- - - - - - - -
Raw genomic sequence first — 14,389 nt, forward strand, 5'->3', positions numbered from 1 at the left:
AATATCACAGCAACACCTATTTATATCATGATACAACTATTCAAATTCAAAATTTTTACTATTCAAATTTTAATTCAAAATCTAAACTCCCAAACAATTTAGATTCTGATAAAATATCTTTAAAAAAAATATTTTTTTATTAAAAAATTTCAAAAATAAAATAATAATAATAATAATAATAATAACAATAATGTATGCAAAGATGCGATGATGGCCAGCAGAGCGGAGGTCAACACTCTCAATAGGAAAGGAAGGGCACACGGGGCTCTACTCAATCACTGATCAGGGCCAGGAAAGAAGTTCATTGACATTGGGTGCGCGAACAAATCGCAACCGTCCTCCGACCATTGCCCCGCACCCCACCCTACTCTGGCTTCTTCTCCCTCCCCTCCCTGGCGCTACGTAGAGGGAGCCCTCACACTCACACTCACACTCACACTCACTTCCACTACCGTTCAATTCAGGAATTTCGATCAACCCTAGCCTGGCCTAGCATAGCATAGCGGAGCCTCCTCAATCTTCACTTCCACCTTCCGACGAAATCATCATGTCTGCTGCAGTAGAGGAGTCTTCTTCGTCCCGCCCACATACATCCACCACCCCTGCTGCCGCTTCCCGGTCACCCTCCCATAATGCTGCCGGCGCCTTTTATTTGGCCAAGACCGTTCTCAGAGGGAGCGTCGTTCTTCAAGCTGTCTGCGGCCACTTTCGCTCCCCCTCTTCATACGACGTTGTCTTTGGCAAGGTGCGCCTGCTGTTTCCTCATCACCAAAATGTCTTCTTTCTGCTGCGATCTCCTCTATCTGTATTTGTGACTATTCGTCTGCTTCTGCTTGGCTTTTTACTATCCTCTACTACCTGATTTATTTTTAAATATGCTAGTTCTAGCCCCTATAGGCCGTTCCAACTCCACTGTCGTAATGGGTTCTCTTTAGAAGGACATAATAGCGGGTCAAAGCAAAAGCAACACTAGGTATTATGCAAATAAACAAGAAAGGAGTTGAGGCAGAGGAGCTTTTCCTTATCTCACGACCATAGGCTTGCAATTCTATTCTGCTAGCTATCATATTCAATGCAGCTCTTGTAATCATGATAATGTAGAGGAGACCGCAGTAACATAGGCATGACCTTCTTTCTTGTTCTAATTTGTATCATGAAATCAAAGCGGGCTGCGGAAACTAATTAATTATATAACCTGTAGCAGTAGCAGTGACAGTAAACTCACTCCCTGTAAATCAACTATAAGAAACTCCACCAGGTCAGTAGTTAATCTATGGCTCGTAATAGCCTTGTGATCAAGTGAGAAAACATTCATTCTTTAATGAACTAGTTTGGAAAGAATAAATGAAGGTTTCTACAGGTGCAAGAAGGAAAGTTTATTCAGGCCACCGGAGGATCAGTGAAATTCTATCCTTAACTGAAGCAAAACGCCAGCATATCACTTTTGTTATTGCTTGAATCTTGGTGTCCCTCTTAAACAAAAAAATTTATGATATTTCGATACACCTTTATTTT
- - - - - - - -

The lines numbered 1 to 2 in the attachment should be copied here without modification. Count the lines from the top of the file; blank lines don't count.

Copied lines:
Raw genomic sequence first — 14,389 nt, forward strand, 5'->3', positions numbered from 1 at the left:
AATATCACAGCAACACCTATTTATATCATGATACAACTATTCAAATTCAAAATTTTTACTATTCAAATTTTAATTCAAAATCTAAACTCCCAAACAATTTAGATTCTGATAAAATATCTTTAAAAAAAATATTTTTTTATTAAAAAATTTCAAAAATAAAATAATAATAATAATAATAATAATAACAATAATGTATGCAAAGATGCGATGATGGCCAGCAGAGCGGAGGTCAACACTCTCAATAGGAAAGGAAGGGCACACGGGGCTCTACTCAATCACTGATCAGGGCCAGGAAAGAAGTTCATTGACATTGGGTGCGCGAACAAATCGCAACCGTCCTCCGACCATTGCCCCGCACCCCACCCTACTCTGGCTTCTTCTCCCTCCCCTCCCTGGCGCTACGTAGAGGGAGCCCTCACACTCACACTCACACTCACACTCACTTCCACTACCGTTCAATTCAGGAATTTCGATCAACCCTAGCCTGGCCTAGCATAGCATAGCGGAGCCTCCTCAATCTTCACTTCCACCTTCCGACGAAATCATCATGTCTGCTGCAGTAGAGGAGTCTTCTTCGTCCCGCCCACATACATCCACCACCCCTGCTGCCGCTTCCCGGTCACCCTCCCATAATGCTGCCGGCGCCTTTTATTTGGCCAAGACCGTTCTCAGAGGGAGCGTCGTTCTTCAAGCTGTCTGCGGCCACTTTCGCTCCCCCTCTTCATACGACGTTGTCTTTGGCAAGGTGCGCCTGCTGTTTCCTCATCACCAAAATGTCTTCTTTCTGCTGCGATCTCCTCTATCTGTATTTGTGACTATTCGTCTGCTTCTGCTTGGCTTTTTACTATCCTCTACTACCTGATTTATTTTTAAATATGCTAGTTCTAGCCCCTATAGGCCGTTCCAACTCCACTGTCGTAATGGGTTCTCTTTAGAAGGACATAATAGCGGGTCAAAGCAAAAGCAACACTAGGTATTATGCAAATAAACAAGAAAGGAGTTGAGGCAGAGGAGCTTTTCCTTATCTCACGACCATAGGCTTGCAATTCTATTCTGCTAGCTATCATATTCAATGCAGCTCTTGTAATCATGATAATGTAGAGGAGACCGCAGTAACATAGGCATGACCTTCTTTCTTGTTCTAATTTGTATCATGAAATCAAAGCGGGCTGCGGAAACTAATTAATTATATAACCTGTAGCAGTAGCAGTGACAGTAAACTCACTCCCTGTAAATCAACTATAAGAAACTCCACCAGGTCAGTAGTTAATCTATGGCTCGTAATAGCCTTGTGATCAAGTGAGAAAACATTCATTCTTTAATGAACTAGTTTGGAAAGAATAAATGAAGGTTTCTACAGGTGCAAGAAGGAAAGTTTATTCAGGCCACCGGAGGATCAGTGAAATTCTATCCTTAACTGAAGCAAAACGCCAGCATATCACTTTTGTTATTGCTTGAATCTTGGTGTCCCTCTTAAACAAAAAAATTTATGATATTTCGATACACCTTTATTTT